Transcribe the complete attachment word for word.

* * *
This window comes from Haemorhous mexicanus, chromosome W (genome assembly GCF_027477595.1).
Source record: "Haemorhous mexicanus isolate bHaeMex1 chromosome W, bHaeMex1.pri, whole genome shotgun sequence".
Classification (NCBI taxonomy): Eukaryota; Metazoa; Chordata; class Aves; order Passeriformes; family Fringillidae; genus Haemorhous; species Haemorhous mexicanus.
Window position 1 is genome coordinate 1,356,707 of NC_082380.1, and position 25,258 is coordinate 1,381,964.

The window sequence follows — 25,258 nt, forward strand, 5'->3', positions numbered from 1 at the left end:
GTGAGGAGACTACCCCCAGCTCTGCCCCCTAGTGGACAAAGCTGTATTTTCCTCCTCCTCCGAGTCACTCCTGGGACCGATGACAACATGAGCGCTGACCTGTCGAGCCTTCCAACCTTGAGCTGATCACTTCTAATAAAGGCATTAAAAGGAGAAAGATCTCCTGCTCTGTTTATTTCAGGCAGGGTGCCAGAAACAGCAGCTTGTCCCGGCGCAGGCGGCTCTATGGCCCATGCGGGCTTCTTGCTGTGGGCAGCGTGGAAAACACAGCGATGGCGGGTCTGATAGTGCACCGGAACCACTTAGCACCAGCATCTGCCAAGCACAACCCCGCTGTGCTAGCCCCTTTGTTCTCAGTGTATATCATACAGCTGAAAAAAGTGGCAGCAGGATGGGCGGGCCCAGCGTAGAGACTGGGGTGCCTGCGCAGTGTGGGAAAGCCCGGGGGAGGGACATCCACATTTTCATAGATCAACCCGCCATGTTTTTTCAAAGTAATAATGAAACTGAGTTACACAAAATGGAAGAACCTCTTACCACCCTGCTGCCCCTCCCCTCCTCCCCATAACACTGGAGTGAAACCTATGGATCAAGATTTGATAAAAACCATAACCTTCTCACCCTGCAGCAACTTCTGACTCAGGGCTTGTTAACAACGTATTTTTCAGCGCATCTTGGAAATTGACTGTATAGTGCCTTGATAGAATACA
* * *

This window comes from Haemorhous mexicanus, chromosome W (genome assembly GCF_027477595.1).
Source record: "Haemorhous mexicanus isolate bHaeMex1 chromosome W, bHaeMex1.pri, whole genome shotgun sequence".
Classification (NCBI taxonomy): Eukaryota; Metazoa; Chordata; class Aves; order Passeriformes; family Fringillidae; genus Haemorhous; species Haemorhous mexicanus.
Window position 1 is genome coordinate 1,356,707 of NC_082380.1, and position 25,258 is coordinate 1,381,964.

The window sequence follows — 25,258 nt, forward strand, 5'->3', positions numbered from 1 at the left end:
GTGAGGAGACTACCCCCAGCTCTGCCCCCTAGTGGACAAAGCTGTATTTTCCTCCTCCTCCGAGTCACTCCTGGGACCGATGACAACATGAGCGCTGACCTGTCGAGCCTTCCAACCTTGAGCTGATCACTTCTAATAAAGGCATTAAAAGGAGAAAGATCTCCTGCTCTGTTTATTTCAGGCAGGGTGCCAGAAACAGCAGCTTGTCCCGGCGCAGGCGGCTCTATGGCCCATGCGGGCTTCTTGCTGTGGGCAGCGTGGAAAACACAGCGATGGCGGGTCTGATAGTGCACCGGAACCACTTAGCACCAGCATCTGCCAAGCACAACCCCGCTGTGCTAGCCCCTTTGTTCTCAGTGTATATCATACAGCTGAAAAAAGTGGCAGCAGGATGGGCGGGCCCAGCGTAGAGACTGGGGTGCCTGCGCAGTGTGGGAAAGCCCGGGGGAGGGACATCCACATTTTCATAGATCAACCCGCCATGTTTTTTCAAAGTAATAATGAAACTGAGTTACACAAAATGGAAGAACCTCTTACCACCCTGCTGCCCCTCCCCTCCTCCCCATAACACTGGAGTGAAACCTATGGATCAAGATTTGATAAAAACCATAACCTTCTCACCCTGCAGCAACTTCTGACTCAGGGCTTGTTAACAACGTATTTTTCAGCGCATCTTGGAAATTGACTGTATAGTGCCTTGATAGAATACA